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1 January 2010 Analysis of the Contribution of Charge Transport in Iodine-125-Induced DNA Damage
Thabisile Ndlebe, Igor Panyutin, Ronald Neumann
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Auger electron emitters like 125I are the radionuclides of choice for gene-targeted radiotherapy. The highly localized damage they induce in DNA is produced by three mechanisms: direct damage by the emitted Auger electrons, indirect damage by diffusible free radicals produced by Auger electrons traveling in water, and charge neutralization of the residual, highly positively charged tellurium daughter atom by stripping electrons from covalent bonds of neighboring residues. The purpose of our work was to determine whether these mechanisms proceed through an intermediate energy transfer step along DNA. It was proposed that this intermediate step proceeds through the charge transport mechanism in DNA. Conventional charge transport has been described as either a hopping mechanism initiated by charge injection into DNA and propagated by charge migration along the DNA or a tunneling mechanism in which charge moves directly from a donor to an acceptor within DNA. Well-known barriers for the hopping mechanism were used to probe the role of charge transport in 125I-induced DNA damage. We studied their effect on the distribution of DNA breaks produced by the decay of 125I in samples frozen at −80°C. We found that these barriers had no measurable effect on the distribution of 125I-induced breaks.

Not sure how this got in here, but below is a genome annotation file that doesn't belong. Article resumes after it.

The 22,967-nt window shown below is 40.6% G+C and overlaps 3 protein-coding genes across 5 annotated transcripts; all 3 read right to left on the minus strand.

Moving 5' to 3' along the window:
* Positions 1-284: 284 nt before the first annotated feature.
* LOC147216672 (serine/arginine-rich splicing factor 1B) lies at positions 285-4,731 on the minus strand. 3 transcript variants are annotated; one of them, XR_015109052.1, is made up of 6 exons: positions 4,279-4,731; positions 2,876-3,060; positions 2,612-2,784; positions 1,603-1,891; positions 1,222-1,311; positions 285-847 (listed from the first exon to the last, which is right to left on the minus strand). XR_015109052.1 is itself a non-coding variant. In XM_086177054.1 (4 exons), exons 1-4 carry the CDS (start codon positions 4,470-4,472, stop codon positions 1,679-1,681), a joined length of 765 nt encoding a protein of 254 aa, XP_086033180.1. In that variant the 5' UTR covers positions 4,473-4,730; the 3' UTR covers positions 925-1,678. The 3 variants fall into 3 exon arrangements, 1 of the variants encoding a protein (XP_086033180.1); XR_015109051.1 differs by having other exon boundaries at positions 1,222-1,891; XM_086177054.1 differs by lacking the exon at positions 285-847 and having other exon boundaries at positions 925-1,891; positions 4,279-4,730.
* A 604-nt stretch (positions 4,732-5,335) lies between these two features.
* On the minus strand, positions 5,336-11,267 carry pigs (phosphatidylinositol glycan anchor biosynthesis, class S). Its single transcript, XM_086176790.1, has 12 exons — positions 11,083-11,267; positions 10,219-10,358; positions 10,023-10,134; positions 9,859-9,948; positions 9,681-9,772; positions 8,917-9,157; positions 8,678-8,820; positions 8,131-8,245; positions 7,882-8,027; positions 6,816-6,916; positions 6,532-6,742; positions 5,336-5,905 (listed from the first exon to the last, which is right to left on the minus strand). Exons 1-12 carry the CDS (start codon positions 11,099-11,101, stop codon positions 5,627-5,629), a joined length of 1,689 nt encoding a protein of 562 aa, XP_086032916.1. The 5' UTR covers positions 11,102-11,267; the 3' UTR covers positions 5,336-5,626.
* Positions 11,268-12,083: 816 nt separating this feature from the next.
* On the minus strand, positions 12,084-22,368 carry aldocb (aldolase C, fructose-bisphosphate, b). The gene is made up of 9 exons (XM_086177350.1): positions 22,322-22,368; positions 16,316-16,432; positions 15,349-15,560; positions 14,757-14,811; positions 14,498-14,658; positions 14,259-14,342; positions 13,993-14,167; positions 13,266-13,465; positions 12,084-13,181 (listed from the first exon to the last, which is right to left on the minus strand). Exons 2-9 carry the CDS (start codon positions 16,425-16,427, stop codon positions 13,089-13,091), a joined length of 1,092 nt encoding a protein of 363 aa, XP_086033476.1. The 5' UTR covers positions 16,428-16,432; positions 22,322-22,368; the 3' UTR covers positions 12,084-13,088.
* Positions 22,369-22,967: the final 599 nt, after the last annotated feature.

Thabisile Ndlebe, Igor Panyutin, and Ronald Neumann "Analysis of the Contribution of Charge Transport in Iodine-125-Induced DNA Damage," Radiation Research 173(1), 98-109, (1 January 2010).
Received: 21 May 2009; Accepted: 1 August 2009; Published: 1 January 2010
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